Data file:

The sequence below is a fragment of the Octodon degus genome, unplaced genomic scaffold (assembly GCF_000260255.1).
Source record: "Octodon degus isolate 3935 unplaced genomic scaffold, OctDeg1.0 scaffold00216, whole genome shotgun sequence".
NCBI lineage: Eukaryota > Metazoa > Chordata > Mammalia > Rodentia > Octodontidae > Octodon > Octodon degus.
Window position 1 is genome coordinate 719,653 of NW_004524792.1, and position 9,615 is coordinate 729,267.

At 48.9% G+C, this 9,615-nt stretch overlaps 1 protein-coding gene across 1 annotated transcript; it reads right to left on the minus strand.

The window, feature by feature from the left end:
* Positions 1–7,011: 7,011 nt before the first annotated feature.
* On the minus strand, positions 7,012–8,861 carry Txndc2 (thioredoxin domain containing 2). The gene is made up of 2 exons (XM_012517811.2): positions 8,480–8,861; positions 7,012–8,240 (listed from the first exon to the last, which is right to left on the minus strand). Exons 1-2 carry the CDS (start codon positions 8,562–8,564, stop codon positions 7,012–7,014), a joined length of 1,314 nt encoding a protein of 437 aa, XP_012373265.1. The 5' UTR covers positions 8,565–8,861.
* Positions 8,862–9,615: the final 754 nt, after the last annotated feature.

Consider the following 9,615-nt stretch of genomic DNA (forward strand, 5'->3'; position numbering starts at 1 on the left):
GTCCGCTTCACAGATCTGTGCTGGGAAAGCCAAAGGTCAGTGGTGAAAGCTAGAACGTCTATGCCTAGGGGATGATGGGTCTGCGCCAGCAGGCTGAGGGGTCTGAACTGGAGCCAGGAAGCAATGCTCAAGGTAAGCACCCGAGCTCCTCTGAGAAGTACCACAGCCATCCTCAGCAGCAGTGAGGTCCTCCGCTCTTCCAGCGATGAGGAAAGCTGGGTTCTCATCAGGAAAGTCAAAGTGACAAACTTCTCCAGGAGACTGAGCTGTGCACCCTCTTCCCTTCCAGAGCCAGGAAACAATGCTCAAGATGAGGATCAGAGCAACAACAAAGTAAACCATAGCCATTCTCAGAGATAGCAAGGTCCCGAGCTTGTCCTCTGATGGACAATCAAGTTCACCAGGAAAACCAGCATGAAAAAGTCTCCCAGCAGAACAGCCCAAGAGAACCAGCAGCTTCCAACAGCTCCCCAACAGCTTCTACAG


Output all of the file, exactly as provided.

The sequence below is a fragment of the Octodon degus genome, unplaced genomic scaffold (assembly GCF_000260255.1).
Source record: "Octodon degus isolate 3935 unplaced genomic scaffold, OctDeg1.0 scaffold00216, whole genome shotgun sequence".
NCBI lineage: Eukaryota > Metazoa > Chordata > Mammalia > Rodentia > Octodontidae > Octodon > Octodon degus.
Window position 1 is genome coordinate 719,653 of NW_004524792.1, and position 9,615 is coordinate 729,267.

At 48.9% G+C, this 9,615-nt stretch overlaps 1 protein-coding gene across 1 annotated transcript; it reads right to left on the minus strand.

The window, feature by feature from the left end:
* Positions 1–7,011: 7,011 nt before the first annotated feature.
* On the minus strand, positions 7,012–8,861 carry Txndc2 (thioredoxin domain containing 2). The gene is made up of 2 exons (XM_012517811.2): positions 8,480–8,861; positions 7,012–8,240 (listed from the first exon to the last, which is right to left on the minus strand). Exons 1-2 carry the CDS (start codon positions 8,562–8,564, stop codon positions 7,012–7,014), a joined length of 1,314 nt encoding a protein of 437 aa, XP_012373265.1. The 5' UTR covers positions 8,565–8,861.
* Positions 8,862–9,615: the final 754 nt, after the last annotated feature.

Consider the following 9,615-nt stretch of genomic DNA (forward strand, 5'->3'; position numbering starts at 1 on the left):
GTCCGCTTCACAGATCTGTGCTGGGAAAGCCAAAGGTCAGTGGTGAAAGCTAGAACGTCTATGCCTAGGGGATGATGGGTCTGCGCCAGCAGGCTGAGGGGTCTGAACTGGAGCCAGGAAGCAATGCTCAAGGTAAGCACCCGAGCTCCTCTGAGAAGTACCACAGCCATCCTCAGCAGCAGTGAGGTCCTCCGCTCTTCCAGCGATGAGGAAAGCTGGGTTCTCATCAGGAAAGTCAAAGTGACAAACTTCTCCAGGAGACTGAGCTGTGCACCCTCTTCCCTTCCAGAGCCAGGAAACAATGCTCAAGATGAGGATCAGAGCAACAACAAAGTAAACCATAGCCATTCTCAGAGATAGCAAGGTCCCGAGCTTGTCCTCTGATGGACAATCAAGTTCACCAGGAAAACCAGCATGAAAAAGTCTCCCAGCAGAACAGCCCAAGAGAACCAGCAGCTTCCAACAGCTCCCCAACAGCTTCTACAG